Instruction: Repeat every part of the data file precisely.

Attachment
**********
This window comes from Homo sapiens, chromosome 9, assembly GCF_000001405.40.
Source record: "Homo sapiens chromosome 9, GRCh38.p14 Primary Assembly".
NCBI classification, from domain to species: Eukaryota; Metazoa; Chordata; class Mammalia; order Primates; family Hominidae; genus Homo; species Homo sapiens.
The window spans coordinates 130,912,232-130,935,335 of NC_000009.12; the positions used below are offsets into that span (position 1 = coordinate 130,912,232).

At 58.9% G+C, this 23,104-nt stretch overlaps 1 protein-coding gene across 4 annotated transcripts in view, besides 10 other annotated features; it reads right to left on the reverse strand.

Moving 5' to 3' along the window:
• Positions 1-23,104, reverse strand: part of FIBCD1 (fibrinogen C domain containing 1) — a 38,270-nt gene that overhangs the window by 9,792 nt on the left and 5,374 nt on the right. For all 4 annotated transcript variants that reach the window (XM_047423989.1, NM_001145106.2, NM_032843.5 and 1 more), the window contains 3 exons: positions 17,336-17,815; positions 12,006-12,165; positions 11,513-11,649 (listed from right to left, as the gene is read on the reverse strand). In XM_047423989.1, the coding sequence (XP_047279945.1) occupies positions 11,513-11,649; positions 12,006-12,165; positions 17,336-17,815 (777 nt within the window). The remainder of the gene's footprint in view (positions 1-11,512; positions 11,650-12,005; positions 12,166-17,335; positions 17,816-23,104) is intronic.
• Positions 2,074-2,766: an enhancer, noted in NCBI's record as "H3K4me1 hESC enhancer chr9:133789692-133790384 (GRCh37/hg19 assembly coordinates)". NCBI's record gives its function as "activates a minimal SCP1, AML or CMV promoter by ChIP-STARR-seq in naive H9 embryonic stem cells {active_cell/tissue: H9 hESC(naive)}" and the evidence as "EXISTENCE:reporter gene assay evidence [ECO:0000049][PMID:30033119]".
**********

This window comes from Homo sapiens, chromosome 9, assembly GCF_000001405.40.
Source record: "Homo sapiens chromosome 9, GRCh38.p14 Primary Assembly".
NCBI classification, from domain to species: Eukaryota; Metazoa; Chordata; class Mammalia; order Primates; family Hominidae; genus Homo; species Homo sapiens.
The window spans coordinates 130,912,232-130,935,335 of NC_000009.12; the positions used below are offsets into that span (position 1 = coordinate 130,912,232).

At 58.9% G+C, this 23,104-nt stretch overlaps 1 protein-coding gene across 4 annotated transcripts in view, besides 10 other annotated features; it reads right to left on the reverse strand.

Moving 5' to 3' along the window:
• Positions 1-23,104, reverse strand: part of FIBCD1 (fibrinogen C domain containing 1) — a 38,270-nt gene that overhangs the window by 9,792 nt on the left and 5,374 nt on the right. For all 4 annotated transcript variants that reach the window (XM_047423989.1, NM_001145106.2, NM_032843.5 and 1 more), the window contains 3 exons: positions 17,336-17,815; positions 12,006-12,165; positions 11,513-11,649 (listed from right to left, as the gene is read on the reverse strand). In XM_047423989.1, the coding sequence (XP_047279945.1) occupies positions 11,513-11,649; positions 12,006-12,165; positions 17,336-17,815 (777 nt within the window). The remainder of the gene's footprint in view (positions 1-11,512; positions 11,650-12,005; positions 12,166-17,335; positions 17,816-23,104) is intronic.
• Positions 2,074-2,766: an enhancer, noted in NCBI's record as "H3K4me1 hESC enhancer chr9:133789692-133790384 (GRCh37/hg19 assembly coordinates)". NCBI's record gives its function as "activates a minimal SCP1, AML or CMV promoter by ChIP-STARR-seq in naive H9 embryonic stem cells {active_cell/tissue: H9 hESC(naive)}" and the evidence as "EXISTENCE:reporter gene assay evidence [ECO:0000049][PMID:30033119]".